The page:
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  1. Villagers in Jammu and Kashmir still struggle to get water for drinking

Villagers in Jammu and Kashmir still struggle to get water for drinking

Believe it or not, the Jammu and Kashmir government has failed to utilize funds for the welfare of the rural population and kept millions of people in rural areas deprived of safe drinking water and sanitation facilities despite receiving huge financial assistance from the Union Government.

By: | Published: June 11, 2015 6:05 AM

Believe it or not, the Jammu and Kashmir government has failed to utilize funds for the welfare of the rural population and kept millions of people in rural areas deprived of safe drinking water and sanitation facilities despite receiving huge financial assistance from the Union Government.

The National Rural Drinking Water Programme (NRDWP) of the Central Government is aimed at providing safe and sustainable portable drinking water to the people in rural areas – one of the basic requirements for leading a healthy life. But in J and K the government despite having enough funds chose to return the unutilized money than

achieve the target. Instead of providing safe drinking water to 804 habitations during 2014-15 financial year, it could cover only 379 habitations under NRDWP.

According to a report published in state’s leading newspaper, during the just concluded financial year (2014-15), the unspent balance crossed record of all the previous years as concerned authorities failed to utilize 310.15 crores. It was 141.95 crores in 2012-13 and Rs 59.11 crores in 2013-14.

The uncovered habitations are hugely impacted by the unavailability of safe drinking water. Take for example the border village Nar Balnoi, located near the Krishna Ghati Sector in Tehsil Mendhar of Poonch District. The locals here have spent their entire life facing two things -cross-border firing and unavailability of safe drinking water.

“It requires three hours to fetch water from the nearby chashma (natural water spring). We have to make several rounds walking four to eight kilometers with heavy buckets of water over our heads. It not only is time consuming but affects our lives in a major way,” rues Naseem Akhter.

She further explains how the drill is affecting education of the young ones in Nar Balnoi.

“It is impossible to walk for three or more hours and return home to send children to school on time specially when they accompany us to fetch water. They usually reach school late-in any case there is no

transportation facility-thus missing a lot in their syllabus,” shares a worried Naseem.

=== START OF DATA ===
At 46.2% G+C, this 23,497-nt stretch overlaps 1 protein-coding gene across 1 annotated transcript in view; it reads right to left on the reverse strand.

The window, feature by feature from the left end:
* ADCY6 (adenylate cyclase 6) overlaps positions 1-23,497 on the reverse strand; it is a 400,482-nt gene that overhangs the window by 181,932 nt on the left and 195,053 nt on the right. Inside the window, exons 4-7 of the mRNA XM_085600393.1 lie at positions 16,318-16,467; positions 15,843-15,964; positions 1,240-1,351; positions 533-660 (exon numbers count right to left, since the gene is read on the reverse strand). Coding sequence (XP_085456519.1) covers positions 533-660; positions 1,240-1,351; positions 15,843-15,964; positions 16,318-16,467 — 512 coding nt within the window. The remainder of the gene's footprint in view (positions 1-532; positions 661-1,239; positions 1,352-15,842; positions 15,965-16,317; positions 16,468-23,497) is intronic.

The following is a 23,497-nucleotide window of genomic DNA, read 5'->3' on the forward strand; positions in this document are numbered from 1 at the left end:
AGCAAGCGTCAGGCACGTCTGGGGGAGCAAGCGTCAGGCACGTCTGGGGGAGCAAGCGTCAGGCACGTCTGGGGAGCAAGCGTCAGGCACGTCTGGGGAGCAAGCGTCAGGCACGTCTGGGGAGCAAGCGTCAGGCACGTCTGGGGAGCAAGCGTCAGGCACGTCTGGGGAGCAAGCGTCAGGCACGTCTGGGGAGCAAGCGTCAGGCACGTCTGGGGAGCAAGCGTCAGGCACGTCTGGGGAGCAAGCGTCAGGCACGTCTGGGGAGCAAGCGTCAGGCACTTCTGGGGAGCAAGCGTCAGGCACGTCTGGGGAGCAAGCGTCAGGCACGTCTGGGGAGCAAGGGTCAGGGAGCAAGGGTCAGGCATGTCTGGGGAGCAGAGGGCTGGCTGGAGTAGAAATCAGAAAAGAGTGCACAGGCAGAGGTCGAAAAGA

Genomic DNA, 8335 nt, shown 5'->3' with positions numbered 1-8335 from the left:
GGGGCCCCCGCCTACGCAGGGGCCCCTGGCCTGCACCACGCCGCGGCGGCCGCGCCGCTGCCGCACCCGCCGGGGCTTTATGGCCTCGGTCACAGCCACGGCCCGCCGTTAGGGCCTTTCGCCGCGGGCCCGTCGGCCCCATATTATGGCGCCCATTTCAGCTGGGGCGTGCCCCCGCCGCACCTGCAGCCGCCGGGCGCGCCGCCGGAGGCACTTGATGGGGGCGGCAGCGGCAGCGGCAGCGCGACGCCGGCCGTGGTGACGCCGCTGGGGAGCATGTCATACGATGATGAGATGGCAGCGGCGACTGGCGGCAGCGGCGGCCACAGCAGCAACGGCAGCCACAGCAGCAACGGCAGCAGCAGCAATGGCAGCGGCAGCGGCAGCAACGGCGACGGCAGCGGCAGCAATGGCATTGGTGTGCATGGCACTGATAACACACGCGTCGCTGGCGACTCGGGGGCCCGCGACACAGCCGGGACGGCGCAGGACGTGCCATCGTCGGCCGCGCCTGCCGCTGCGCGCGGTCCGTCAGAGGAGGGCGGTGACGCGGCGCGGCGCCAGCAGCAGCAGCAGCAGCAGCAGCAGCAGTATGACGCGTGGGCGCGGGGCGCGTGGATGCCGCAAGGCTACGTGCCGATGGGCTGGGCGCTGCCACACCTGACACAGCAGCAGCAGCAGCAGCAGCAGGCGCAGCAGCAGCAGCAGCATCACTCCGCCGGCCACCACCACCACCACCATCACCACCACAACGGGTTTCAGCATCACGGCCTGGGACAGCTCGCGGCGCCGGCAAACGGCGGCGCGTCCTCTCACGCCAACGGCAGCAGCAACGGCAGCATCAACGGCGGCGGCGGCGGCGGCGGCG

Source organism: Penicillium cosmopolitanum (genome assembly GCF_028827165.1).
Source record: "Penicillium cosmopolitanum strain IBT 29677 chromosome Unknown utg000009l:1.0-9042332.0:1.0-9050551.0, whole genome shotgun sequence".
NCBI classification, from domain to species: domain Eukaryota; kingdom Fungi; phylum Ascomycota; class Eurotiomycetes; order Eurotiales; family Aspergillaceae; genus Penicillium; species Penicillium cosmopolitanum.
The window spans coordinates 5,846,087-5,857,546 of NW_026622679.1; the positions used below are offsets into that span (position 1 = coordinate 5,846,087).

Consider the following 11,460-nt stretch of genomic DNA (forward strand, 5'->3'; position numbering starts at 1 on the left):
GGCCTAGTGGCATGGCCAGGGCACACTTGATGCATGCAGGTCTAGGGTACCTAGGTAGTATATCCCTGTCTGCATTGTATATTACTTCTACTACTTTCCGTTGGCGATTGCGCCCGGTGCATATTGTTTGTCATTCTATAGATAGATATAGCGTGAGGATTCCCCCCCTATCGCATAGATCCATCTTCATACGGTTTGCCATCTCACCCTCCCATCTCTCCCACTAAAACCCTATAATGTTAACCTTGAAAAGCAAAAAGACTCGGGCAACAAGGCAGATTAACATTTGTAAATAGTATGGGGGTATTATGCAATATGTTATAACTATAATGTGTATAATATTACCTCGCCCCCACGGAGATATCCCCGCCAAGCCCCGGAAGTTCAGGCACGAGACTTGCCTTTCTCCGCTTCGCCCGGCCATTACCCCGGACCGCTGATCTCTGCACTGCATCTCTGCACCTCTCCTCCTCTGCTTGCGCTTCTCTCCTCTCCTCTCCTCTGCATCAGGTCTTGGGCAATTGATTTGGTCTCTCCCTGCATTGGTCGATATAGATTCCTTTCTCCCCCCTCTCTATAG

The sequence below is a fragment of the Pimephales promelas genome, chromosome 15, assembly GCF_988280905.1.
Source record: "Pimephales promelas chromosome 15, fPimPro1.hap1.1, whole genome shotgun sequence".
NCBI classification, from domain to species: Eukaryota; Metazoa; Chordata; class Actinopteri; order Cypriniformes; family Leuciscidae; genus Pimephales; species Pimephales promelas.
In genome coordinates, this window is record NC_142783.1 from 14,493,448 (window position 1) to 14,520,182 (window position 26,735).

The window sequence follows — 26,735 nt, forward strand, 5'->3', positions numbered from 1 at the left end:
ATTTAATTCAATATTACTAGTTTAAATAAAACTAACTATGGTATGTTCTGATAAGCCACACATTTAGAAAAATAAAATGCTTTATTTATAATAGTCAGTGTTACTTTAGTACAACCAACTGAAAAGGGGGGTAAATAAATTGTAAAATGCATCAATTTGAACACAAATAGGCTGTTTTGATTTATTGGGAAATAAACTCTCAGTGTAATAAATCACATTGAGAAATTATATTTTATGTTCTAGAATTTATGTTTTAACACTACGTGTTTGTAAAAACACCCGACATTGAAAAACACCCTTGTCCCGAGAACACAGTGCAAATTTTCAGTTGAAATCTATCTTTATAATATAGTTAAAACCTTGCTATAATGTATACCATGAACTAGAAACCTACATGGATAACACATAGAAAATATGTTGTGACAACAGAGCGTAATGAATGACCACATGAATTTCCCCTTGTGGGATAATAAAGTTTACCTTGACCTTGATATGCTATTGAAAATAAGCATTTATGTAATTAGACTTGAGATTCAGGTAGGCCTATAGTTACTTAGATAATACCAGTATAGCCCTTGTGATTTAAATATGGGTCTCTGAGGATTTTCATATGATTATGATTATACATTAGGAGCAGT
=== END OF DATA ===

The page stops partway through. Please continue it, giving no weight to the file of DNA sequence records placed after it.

Mukhtar Ahmad, in her early twenties, had to opt for correspondence course after completing his schooling as he couldn’t leave his mother alone to handle the task of fetching water.

“Water is the reason for most of our worries. I couldn’t opt for a regular course for my higher studies away from my house as there is no one in my family fit enough to take the responsibility of fulfilling

the water requirement of the house,” said a disappointed Mukhtar who looked for a brighter future, if the government had provided safe drinking water to him and his family.

Other than education, this entire process of fetching water has taken toll of the health of women of such far-off villages.

“Our vessels fall off our head, we ourselves fall several times, and many of us have suffered a miscarriage at least once. But that doesn’t change our daily routine,” rues Naeda Akhter, 28, a resident of village Ari, adding that even after delivery, they barely rest for 15 days before resuming their grinding chores.

Coming from a state ranked among the top seven in terms of average time spent by household members for fetching water from outside the premises, these women walk an average distance of four kilometres in winter and eight in summer, lugging large quantities of water. It has an impact on their physical and reproductive health.

According to a report published by World Health Organization on Gender, Climate Change and Health, at least 30 percent of a woman’s daily energy intake is spent fetching water during the dry season in rural India.

“I have been fetching water for the last 25 years. Today, I suffer from extreme ache in my head, neck, back and knees,” says 49-year-old Hamida Bi.

“Initially, I had a problem only in my back but now my entire body has given up. From a monthly expense of Rs 200 on medicines, I am now spending over Rs 1,000, with little improvement to show for it,” she adds.

Hamida has no regular income so she finds it difficult to pay for her treatment.

Listening to the tales of miseries, the Charkha Development Communication network wonders why the State Government hasn’t taken steps to provide the basic needs of the villagers.

“We are the first ones to face the bullets and shells along with the security forces but the unavailability of water has given us more pain,” says Mohammad Azim as he walks off carrying two empty vessels towards the chashmah.

The views expressed in the above article are that of Mr. Harun Ali Khan.

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